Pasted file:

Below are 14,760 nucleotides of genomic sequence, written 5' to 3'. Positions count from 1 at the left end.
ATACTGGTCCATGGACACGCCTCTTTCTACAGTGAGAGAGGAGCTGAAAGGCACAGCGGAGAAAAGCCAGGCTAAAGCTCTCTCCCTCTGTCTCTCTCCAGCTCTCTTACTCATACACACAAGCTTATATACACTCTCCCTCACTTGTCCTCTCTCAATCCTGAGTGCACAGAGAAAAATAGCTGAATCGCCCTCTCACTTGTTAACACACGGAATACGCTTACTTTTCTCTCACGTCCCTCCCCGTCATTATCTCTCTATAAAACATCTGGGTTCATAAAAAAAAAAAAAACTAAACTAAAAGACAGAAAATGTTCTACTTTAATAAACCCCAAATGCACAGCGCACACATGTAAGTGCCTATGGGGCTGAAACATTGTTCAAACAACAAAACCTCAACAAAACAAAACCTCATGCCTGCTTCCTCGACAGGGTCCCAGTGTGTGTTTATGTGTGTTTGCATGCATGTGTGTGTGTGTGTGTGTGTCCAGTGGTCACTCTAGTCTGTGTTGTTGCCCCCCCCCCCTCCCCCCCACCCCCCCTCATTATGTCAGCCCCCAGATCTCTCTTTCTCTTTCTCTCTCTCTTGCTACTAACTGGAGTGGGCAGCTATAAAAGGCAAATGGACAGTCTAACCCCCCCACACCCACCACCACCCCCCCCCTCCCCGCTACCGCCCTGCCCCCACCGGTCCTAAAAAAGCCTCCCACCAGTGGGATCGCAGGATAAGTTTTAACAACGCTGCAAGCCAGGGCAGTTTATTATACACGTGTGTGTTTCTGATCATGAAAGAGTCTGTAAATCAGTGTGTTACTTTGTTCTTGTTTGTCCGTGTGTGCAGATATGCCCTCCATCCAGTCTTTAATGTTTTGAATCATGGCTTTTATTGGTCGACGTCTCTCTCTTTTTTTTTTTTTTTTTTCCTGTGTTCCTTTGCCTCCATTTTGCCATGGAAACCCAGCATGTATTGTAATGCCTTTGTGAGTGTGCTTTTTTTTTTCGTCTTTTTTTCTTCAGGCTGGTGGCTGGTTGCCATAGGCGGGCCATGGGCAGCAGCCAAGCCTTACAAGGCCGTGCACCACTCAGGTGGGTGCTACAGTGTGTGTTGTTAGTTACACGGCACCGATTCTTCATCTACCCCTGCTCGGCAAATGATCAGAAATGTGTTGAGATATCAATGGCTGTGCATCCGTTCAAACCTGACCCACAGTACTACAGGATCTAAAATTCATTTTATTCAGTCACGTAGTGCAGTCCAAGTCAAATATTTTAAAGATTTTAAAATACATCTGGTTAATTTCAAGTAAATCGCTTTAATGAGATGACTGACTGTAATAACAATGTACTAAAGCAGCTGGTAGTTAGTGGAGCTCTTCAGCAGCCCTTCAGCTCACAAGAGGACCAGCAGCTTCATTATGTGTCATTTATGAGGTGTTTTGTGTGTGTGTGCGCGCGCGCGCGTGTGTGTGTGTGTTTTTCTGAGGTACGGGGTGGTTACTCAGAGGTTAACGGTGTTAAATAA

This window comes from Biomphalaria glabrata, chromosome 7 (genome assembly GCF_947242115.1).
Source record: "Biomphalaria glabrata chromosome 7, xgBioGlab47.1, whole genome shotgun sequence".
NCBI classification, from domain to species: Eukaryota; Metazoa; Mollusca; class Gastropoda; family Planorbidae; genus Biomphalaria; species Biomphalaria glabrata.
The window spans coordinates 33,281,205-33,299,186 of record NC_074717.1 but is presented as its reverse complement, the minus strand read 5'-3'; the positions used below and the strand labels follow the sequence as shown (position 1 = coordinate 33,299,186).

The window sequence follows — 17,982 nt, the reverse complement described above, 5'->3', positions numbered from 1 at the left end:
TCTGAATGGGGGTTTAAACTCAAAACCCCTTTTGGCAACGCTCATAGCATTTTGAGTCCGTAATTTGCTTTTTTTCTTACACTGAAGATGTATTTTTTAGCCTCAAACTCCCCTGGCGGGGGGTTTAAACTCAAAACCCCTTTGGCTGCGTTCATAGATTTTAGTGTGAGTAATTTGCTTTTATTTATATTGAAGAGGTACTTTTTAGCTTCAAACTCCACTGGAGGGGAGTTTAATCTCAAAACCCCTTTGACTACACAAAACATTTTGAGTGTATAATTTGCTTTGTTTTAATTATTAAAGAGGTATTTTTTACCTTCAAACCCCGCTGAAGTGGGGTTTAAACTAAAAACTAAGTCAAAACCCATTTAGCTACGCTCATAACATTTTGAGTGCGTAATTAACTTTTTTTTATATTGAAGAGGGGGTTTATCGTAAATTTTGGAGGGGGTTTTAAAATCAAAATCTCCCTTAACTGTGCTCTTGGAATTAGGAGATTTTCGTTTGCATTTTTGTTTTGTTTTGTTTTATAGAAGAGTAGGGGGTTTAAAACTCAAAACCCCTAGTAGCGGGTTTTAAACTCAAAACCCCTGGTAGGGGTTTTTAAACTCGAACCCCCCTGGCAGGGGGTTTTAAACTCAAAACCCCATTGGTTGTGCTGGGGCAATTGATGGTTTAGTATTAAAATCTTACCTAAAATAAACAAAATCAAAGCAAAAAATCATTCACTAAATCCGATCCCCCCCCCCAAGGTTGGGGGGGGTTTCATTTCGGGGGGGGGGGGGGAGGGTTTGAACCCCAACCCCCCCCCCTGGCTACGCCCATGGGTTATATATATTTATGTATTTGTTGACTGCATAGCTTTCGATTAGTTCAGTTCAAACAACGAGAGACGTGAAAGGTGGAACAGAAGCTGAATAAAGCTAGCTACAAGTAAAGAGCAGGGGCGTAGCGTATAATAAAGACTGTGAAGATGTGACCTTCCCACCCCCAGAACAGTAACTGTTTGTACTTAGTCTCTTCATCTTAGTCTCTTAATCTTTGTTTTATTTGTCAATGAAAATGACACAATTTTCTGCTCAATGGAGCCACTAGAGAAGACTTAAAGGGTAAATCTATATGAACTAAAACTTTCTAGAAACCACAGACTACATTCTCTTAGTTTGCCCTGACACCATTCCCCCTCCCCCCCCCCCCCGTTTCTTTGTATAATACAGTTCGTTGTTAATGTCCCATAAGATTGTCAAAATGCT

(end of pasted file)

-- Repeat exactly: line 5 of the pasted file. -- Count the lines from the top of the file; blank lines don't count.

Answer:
NCBI classification, from domain to species: Eukaryota; Metazoa; Mollusca; class Gastropoda; family Planorbidae; genus Biomphalaria; species Biomphalaria glabrata.